In my youth, this was a favorite evangelistic cry in my fundamentalist religion and it often stirred my adolescent and, later, young-adult passions with visions of “taking the world for Christ.” Yes, I needed an identity back then for I had none otherwise and when I “surrendered to preach” I immediately knew that my life was laid out for me, that I had heard and answered “the call” and God would do great things through me. And that passion and ambition is appropriate and common in our youth and fortunately the exigencies of life slowly eroded the hubris and I am learning to approach spirituality with more maturity.
But looking back on the zeal to “win the world to Jesus” and seeing the same clarion call being announced from pulpits, and some version of it even from the political the platform, brings memories back about that phase of my life and the community I was raised in. I see so very clearly now that my desire to “win the world to Jesus” was my desire to “win the world to Lewis Earl Chamness, Jr. (aka “literarylew”). It was a deep-seated need to make “the world” like myself with my “world” being primarily those around me, those unfortunate souls who happened to cross my path. I was lonely, alienated, depressed, anxiety-ridden and the anguish that tortured my soul could be mitigated by the comfort of having a safe little world of people who believed just like me. And, yes, the long-term goal was to win the entire world to Jesus but mercifully my narcissism graciously allowed me to focus primarily on my little obscure tribe.
And now, having retired after careers teaching history and practicing as a mental health clinician, I’m finding the courage to apply my clinical “gaze” more to the human “predicament.” The snapshot of my early spirituality presented above is seen with more maturity and even humility. We are all children at one time and when we were children we behaved as children. But if we ever find the courage to look back on our childhood, and discover that it still is very much present with us and very much an influence in our adult life, we can learn so much about ourselves and find the power and grace to make better choices. This “gaze” allows me to see the fundamentalist zeal of my little Baptist sect (Landmark Missionary Baptists) in an historical context, realizing that the origins of this group were in the post-Civil War South as an expression of poor Southern white people who were feeling disenfranchised or dispossessed. Any group feeling intense grief like that will always find some means of claiming “self” importance and with my little church it glommed onto the common notion in religion that they were “special” and that they, and other Christians, had to task of “winning the world to Jesus.” (Though with Landmarkers, there were Christians and then there were real Christians who when in heaven would have the exalted status of being included in “the Bride of Christ.”}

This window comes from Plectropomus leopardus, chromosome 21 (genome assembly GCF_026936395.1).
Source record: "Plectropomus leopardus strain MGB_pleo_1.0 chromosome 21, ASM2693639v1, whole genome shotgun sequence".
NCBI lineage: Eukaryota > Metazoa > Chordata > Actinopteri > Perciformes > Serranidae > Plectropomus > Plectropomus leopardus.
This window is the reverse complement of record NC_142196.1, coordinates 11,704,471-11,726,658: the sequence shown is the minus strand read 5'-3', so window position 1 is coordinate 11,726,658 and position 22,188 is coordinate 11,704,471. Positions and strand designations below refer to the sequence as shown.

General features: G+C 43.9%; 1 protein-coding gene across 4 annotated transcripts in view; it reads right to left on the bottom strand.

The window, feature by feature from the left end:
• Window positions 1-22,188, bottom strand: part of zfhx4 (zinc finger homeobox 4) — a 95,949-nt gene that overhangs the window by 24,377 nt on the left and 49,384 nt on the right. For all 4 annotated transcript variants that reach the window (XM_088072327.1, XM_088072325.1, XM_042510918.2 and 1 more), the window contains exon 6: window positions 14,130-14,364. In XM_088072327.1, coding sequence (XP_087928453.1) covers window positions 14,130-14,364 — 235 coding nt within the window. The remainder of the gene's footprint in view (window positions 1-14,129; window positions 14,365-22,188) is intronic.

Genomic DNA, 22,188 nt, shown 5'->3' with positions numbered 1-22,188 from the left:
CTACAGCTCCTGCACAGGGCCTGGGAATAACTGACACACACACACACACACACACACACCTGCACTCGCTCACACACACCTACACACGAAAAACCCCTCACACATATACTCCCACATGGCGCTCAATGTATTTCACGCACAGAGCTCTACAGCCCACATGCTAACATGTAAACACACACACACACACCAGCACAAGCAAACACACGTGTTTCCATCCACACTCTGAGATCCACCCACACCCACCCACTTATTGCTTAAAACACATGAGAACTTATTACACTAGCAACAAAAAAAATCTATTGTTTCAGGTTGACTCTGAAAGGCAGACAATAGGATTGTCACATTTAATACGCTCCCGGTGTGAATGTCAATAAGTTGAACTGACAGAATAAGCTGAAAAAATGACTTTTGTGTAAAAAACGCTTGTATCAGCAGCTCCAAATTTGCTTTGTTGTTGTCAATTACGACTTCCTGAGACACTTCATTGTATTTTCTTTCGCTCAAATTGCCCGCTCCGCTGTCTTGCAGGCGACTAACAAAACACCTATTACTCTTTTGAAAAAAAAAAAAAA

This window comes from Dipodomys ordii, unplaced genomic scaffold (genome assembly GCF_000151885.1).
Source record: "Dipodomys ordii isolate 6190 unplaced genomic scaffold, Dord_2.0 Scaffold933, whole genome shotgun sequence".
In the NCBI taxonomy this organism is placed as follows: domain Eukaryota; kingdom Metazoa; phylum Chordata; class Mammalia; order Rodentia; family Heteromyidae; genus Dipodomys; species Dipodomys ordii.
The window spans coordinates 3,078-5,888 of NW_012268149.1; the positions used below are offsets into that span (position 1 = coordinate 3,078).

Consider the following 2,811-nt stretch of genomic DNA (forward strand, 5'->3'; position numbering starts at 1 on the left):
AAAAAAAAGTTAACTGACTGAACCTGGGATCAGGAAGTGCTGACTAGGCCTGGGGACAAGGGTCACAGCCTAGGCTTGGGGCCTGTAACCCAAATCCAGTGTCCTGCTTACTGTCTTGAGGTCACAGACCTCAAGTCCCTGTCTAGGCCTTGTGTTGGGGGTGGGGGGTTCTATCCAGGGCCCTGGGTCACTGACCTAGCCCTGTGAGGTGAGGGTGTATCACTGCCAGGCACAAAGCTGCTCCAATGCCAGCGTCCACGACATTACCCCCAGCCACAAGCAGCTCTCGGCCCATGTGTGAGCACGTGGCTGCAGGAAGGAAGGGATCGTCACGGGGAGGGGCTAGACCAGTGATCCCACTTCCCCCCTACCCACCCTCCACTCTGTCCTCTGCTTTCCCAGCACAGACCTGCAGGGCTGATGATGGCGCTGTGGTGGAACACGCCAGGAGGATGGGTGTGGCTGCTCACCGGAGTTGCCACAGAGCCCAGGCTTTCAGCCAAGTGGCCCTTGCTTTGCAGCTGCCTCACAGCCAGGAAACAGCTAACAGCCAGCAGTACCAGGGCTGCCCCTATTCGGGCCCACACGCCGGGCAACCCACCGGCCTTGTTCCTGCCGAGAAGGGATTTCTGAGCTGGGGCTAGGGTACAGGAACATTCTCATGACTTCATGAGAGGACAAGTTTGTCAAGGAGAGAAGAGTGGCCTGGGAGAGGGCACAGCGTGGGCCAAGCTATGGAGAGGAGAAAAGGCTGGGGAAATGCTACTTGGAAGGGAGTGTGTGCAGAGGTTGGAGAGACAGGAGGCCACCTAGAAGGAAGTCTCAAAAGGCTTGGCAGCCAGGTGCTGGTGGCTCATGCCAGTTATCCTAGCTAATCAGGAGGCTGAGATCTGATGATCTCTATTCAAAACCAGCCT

But everyone’s belief system has an historical and personal context and that does not necessarily leave it without value. For example, this critical look at Jesus presented above has nothing to do with the historical figure of Jesus; it merely demonstrates that Jesus, and any spiritual teacher, will always be utilized to some degree to fulfill tribal and personal wishes, including thate for aggrandizement. But for people with a fervent spiritual impulse, recognizing and owning this need for aggrandizement, and other base impulses, is very difficult to entertain. These baser impulses are what the Apostle Paul called “the flesh.”
I think that “winning the world to Jesus” could still be a valuable goal in our world but it would require a critical look at the terms and a willingness for those consumed with this passion to take a critical look at themselves. In other words, it would require self-reflection which is very difficult, and often impossible, for those who are comfortably ensconced in the firm conviction that they are “right.” Jesus was not, and is not, a toy or bauble for children to play with to avoid their existential malaise or anguish. Jesus was, and is, about relationship and “relationship” involves connection with other people and with the world itself. “Relationship” is not about subscribing to dogma and learning a lot of theology and philosophy. It is about finding the courage to being open to other people and to see the inter-relatedness of all people even those that we find it easy to banish into that vast category “them.” The spirituality of my youth, my passion for “Jesus”, was merely about maintaining a precarious immature identity which could only be done by drawing rigid boundaries between me and the world, having imbibed of the “us vs. them” mentality. The Christian faith of my youth was only for the purpose of maintaining my isolation which theologian Paul Tillich described as “an empty world of self-relatedness.” Oh how empty it was!